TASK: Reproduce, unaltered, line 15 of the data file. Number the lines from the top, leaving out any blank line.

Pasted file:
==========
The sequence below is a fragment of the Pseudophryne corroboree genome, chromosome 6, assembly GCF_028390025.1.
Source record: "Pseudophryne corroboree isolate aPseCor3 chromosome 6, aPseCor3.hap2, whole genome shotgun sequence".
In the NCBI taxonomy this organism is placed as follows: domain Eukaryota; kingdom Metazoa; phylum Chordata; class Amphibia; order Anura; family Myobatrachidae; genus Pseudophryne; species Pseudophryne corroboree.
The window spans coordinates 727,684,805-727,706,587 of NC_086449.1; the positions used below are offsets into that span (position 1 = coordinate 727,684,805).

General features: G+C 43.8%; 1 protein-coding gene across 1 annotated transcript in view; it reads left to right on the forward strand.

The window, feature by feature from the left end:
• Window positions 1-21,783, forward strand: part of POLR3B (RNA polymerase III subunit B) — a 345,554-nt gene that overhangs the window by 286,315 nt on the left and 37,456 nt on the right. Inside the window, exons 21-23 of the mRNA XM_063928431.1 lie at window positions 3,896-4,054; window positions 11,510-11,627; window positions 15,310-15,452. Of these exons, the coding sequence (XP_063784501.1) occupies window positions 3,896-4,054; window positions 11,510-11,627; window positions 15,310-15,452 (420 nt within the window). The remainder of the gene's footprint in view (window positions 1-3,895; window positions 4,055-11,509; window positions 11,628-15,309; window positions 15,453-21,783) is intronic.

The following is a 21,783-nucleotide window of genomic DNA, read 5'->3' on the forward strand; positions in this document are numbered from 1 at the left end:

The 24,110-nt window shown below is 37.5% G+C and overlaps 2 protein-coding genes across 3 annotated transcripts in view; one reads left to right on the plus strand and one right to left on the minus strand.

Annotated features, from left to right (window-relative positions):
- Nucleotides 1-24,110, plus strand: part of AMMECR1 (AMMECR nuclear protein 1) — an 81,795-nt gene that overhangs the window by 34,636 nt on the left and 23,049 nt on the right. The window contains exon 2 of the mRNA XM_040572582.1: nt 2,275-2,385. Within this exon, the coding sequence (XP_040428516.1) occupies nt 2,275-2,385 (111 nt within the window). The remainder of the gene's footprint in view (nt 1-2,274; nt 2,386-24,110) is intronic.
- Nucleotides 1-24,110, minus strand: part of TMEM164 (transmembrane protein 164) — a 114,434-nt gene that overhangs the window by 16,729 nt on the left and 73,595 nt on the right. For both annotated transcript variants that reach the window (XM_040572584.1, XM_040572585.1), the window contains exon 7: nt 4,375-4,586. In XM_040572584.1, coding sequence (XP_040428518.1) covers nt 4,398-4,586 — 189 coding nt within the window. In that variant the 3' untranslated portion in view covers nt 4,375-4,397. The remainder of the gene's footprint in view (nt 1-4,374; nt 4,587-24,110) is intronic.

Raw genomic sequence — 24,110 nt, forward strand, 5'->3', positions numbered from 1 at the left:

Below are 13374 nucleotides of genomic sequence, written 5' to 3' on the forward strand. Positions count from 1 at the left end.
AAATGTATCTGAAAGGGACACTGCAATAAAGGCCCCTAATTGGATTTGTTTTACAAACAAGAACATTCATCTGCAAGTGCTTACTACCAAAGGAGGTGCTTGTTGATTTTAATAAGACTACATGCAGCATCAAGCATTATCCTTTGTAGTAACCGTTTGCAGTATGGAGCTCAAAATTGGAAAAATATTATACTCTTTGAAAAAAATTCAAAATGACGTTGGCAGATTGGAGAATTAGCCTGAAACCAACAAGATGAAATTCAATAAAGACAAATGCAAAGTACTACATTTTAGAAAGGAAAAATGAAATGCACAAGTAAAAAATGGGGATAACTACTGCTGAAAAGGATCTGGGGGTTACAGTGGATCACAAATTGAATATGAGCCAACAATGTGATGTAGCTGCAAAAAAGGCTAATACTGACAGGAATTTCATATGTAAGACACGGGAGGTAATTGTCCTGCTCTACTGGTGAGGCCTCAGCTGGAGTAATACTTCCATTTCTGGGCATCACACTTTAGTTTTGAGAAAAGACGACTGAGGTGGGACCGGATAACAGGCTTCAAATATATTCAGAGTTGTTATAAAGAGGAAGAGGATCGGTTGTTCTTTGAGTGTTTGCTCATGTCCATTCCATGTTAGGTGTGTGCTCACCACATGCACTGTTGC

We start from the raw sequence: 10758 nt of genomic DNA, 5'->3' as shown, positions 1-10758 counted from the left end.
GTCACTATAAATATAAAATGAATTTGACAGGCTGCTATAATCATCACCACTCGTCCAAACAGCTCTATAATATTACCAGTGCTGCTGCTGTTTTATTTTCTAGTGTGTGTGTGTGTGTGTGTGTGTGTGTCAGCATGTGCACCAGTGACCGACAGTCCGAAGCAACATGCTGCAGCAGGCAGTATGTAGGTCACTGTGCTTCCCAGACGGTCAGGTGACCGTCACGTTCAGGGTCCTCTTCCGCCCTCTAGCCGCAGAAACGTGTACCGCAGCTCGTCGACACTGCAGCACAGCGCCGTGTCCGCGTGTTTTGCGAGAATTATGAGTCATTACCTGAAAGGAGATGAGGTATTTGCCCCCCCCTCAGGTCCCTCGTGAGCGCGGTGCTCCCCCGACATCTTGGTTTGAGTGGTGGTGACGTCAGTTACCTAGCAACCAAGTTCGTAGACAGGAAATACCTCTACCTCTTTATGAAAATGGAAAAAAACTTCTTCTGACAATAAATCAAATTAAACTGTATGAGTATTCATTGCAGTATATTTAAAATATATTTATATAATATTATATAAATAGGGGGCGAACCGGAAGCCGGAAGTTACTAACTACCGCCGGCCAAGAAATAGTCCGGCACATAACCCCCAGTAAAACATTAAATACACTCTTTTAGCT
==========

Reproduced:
AAATGTATCTGAAAGGGACACTGCAATAAAGGCCCCTAATTGGATTTGTTTTACAAACAAGAACATTCATCTGCAAGTGCTTACTACCAAAGGAGGTGCTTGTTGATTTTAATAAGACTACATGCAGCATCAAGCATTATCCTTTGTAGTAACCGTTTGCAGTATGGAGCTCAAAATTGGAAAAATATTATACTCTTTGAAAAAAATTCAAAATGACGTTGGCAGATTGGAGAATTAGCCTGAAACCAACAAGATGAAATTCAATAAAGACAAATGCAAAGTACTACATTTTAGAAAGGAAAAATGAAATGCACAAGTAAAAAATGGGGATAACTACTGCTGAAAAGGATCTGGGGGTTACAGTGGATCACAAATTGAATATGAGCCAACAATGTGATGTAGCTGCAAAAAAGGCTAATACTGACAGGAATTTCATATGTAAGACACGGGAGGTAATTGTCCTGCTCTACTGGTGAGGCCTCAGCTGGAGTAATACTTCCATTTCTGGGCATCACACTTTAGTTTTGAGAAAAGACGACTGAGGTGGGACCGGATAACAGGCTTCAAATATATTCAGAGTTGTTATAAAGAGGAAGAGGATCGGTTGTTCTTTGAGTGTTTGCTCATGTCCATTCCATGTTAGGTGTGTGCTCACCACATGCACTGTTGC